The trumpet is a cylindrical-bore brass instrument that is played by the action of wind upon the lips as it passes from your lungs into the instrument. Pitch is changed both through the action of the lips as well as a system of valves that dynamically changes the length of the instrument as described below. All modern trumpets have at least three valves, and depending on the type of instrument, may have more. The vast majority of the valves found on modern trumpets are piston valves, but rotary-valve horns are still in active use by professional orchestras in America and around the world[1], and are still made and produced today by manufacturers such as Scherzer Trumpets and Schagerl Trumpets.

Method of Playing


The playing method is rather simple. Wind is blown through the lips (formed into what is called an embouchure) into the instrument through a mouthpiece. The natural vibration of the lips causes a standing wave to be set up inside the horn, which creates the sound according to the harmonic series (see the corresponding article on Wikipedia for more information on this concept in physics). For a trumpet tuned in Bb, the overtone series(in actual pitch, not written) would be Bb2 (the fundamental), Bb3, F4, Bb4, D5, F5, Ab5, Bb5, C6, D6, F6, and so on.

The harmonic series derives from the physics of standing waves in a open tube. The actual pitches that are available are entirely dependent on the length of the tubing. However, for a given tube length, the harmonic series would follow the same pattern. All military bugle calls are achieved with this same series of notes. Modern chromatic trumpets play other notes by use of valves which allow the player to dynamically adjust the tube-length of the trumpet, enabling the use of the full chromatic scale.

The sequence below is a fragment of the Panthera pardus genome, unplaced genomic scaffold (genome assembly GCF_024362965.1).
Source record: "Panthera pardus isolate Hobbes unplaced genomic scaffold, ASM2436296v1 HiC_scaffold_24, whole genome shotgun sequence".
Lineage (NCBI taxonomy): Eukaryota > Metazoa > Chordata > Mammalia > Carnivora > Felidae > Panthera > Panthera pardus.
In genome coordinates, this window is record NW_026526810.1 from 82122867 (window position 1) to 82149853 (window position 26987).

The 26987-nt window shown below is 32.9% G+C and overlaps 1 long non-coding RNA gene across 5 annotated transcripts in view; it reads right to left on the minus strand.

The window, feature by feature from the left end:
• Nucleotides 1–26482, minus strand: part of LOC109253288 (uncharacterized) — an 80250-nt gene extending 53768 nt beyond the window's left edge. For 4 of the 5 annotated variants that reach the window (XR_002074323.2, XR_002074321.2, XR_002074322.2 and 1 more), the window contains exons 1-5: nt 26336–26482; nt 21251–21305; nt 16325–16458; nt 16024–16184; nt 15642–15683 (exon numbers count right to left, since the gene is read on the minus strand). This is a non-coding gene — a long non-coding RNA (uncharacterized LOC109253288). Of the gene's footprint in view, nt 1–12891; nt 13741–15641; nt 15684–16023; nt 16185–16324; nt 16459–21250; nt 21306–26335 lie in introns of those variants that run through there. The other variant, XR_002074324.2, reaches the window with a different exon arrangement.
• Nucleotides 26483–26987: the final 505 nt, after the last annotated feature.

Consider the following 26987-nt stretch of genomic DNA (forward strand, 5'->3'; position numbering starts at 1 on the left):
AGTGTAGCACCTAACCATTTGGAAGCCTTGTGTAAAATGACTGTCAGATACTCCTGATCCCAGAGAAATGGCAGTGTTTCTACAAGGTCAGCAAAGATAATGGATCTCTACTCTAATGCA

The Valve Pattern


Most modern trumpets use three valves. Each valve, alone and in combination, modifies a given overtone note according to the following pattern. The first valve, played by the right hand index finger, modifies notes by lowering them two half steps (or a whole). The second valve, played by the right hand middle finger, lowers notes by a single half step. The third valve, played by the right hand ring finger, lowers notes by three half steps. Combinations of these valves simply add their respective modifications. For example, the first valve plus the second valve will lower the note by three half steps. The second valve plus the third will lower the overtone note by four half steps.

In this manner, the trumpet is capable of producing every note of the chromatic scale.

The following lists the valve fingering combination for the descending C chromatic scale starting on middle C.

One octave chromatic scale valve pattern table
Note Valves Half steps below each overtone
C5 G4 C4
C5 000 0
B4 010 1
Bb4 100 2
A4 110 3
Ab4 011 4
G4 101 or 000 5 0
Gb4 010 1
F4 100 2
E4 110 3
Eb4 011 4
D4 101 5
Db4 111 6
C4 000 0

Note that there can be overlap from any given transposition from an overtone series note. These are called "alternate fingerings" and can be played for various musical effects. However, alternate fingerings (and even some standard fingerings) have intonation issues that need to be addressed.


  1. ITG Journal, March 2004, pg. 53